In the 1920’s a therapist called Eunice Ingham completed the chart of the feet and developed the method that today we call reflexology.


As in acupuncture that I  will cover next week,there are a number of places on the body where pressure can be applied to benefit individual organs, systems and the structure of the body. This includes the hands and the ears but today I am going to focus on the feet which are the most common area of the body to be massaged.

In the feet there are reflex areas that correspond to all parts of the body and these areas are arranged in the form of a map on each foot. The right foot mainly corresponds to the right side of the body and the left foot to the left side with shared zones for central areas of the body. This enables therapists to be very specific about areas and conditions that require treatment. The important thing to remember with all natural therapies is that they work from the inside of the body to the outside of the body whereas conventional treatment tends to work from the outside in. In most cases this leads to the symptoms being treated and not the cause. Reflexology can treat the whole body internally and externally just by manipulating these specific pressure points.

Reflexology points

If you imagine the image of the foot from above with the toes facing away from you can get a clearer picture of the reflexology map.

There are horizontal zones running across the centre line of the toes and these pressure points relate to the face, sinus, teeth, gums and jaw on the left foot and the neck and brain stem on the right foot. Above the zone in the nail bed of the big toe is the zone for the head and brain and under the zone at the base of the toe is the zone for the neck.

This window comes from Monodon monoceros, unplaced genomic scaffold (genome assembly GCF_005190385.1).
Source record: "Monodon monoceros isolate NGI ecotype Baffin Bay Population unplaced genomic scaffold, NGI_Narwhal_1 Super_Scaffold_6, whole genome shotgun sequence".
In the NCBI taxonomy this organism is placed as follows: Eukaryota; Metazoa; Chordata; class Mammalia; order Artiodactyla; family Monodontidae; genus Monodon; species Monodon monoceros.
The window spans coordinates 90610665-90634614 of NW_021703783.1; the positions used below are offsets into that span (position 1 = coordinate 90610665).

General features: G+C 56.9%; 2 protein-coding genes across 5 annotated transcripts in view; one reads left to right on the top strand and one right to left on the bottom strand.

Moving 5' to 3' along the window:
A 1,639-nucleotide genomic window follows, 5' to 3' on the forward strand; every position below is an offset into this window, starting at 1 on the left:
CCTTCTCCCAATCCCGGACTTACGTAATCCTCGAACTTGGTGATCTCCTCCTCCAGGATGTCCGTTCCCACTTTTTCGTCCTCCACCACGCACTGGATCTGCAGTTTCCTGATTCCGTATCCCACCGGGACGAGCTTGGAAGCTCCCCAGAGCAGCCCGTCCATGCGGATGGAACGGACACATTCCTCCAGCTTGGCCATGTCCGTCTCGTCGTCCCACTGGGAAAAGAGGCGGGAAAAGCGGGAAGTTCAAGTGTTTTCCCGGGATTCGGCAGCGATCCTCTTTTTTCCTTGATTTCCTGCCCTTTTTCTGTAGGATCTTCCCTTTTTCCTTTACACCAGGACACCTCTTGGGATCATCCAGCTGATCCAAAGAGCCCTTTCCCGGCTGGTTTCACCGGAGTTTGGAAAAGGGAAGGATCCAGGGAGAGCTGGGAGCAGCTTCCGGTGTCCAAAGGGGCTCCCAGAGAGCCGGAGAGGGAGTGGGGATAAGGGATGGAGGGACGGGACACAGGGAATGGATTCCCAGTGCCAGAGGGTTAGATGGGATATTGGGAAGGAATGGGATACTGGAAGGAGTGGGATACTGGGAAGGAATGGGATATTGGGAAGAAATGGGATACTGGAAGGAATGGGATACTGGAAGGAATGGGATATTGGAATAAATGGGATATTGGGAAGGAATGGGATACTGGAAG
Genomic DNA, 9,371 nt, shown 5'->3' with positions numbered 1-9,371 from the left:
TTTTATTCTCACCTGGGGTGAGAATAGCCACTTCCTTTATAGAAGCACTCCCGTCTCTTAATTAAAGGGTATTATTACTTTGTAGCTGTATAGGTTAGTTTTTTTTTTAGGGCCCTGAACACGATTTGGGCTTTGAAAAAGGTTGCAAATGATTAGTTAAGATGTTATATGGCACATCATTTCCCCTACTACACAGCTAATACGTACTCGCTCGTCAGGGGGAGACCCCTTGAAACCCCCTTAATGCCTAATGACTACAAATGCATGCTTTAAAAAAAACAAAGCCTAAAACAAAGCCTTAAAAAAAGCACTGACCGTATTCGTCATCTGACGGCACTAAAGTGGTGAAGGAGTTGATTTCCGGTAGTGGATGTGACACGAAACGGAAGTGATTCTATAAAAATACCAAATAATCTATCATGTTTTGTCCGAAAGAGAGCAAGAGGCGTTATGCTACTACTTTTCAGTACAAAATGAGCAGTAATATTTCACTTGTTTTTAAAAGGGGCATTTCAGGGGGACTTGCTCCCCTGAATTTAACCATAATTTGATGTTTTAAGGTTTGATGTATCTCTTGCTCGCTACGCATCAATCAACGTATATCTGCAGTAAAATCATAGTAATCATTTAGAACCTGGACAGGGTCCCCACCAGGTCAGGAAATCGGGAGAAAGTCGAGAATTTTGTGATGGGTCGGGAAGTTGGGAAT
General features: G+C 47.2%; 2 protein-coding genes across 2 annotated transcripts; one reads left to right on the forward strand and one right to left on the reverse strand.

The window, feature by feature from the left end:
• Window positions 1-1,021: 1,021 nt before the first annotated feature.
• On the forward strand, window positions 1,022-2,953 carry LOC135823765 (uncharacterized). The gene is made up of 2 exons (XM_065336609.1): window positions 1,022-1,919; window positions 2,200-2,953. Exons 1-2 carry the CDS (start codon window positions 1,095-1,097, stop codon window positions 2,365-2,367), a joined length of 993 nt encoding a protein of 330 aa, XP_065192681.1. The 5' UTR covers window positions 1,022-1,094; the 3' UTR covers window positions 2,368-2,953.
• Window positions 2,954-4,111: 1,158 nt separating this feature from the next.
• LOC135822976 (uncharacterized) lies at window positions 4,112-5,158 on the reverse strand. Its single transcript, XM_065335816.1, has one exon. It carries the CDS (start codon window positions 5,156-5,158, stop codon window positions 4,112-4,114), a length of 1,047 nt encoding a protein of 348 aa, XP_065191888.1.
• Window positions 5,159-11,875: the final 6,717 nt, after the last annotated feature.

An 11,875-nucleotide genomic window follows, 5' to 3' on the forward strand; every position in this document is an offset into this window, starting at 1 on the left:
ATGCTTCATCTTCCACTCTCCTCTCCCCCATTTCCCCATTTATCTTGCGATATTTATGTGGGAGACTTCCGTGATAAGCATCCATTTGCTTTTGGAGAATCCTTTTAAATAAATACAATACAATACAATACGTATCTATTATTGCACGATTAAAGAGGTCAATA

Another horizontal band runs across the foot just slightly below the toes and this relates to the tops of the shoulders. Half way up the foot is a zone that can be massaged to relieve upper back problems and the zone around the base of the ankle controls the lymph glands, fallopian tubes and the groin area.

Along each side of the foot are smaller zones with specific roles in therapy. Along the outside edge of the left foot are the zones for the arm, lungs, chest and breast areas, elbow, waistline, knee and leg and lower back. Along the inside edge of the left and right feet are zones for the spine and the bladder.

On the bottom of the feet.

On the bottom of both feet you will find specific zones of varying sizes that are massaged to provide therapy for other parts and organs. On the underside of the left foot are the zones for shoulder, lungs, upper chest and back, diaphragm, gall bladder, ascending colon. Just under the last two toes is the zone for the inner ear. The big toe has a zone for the head and brain as well as one for the pituitary gland.

The underside of the right foot contains zones for the thyroid gland, eye, sinus, neck, ear, arm, stomach, spleen, transverse and descending colon and the small intestine.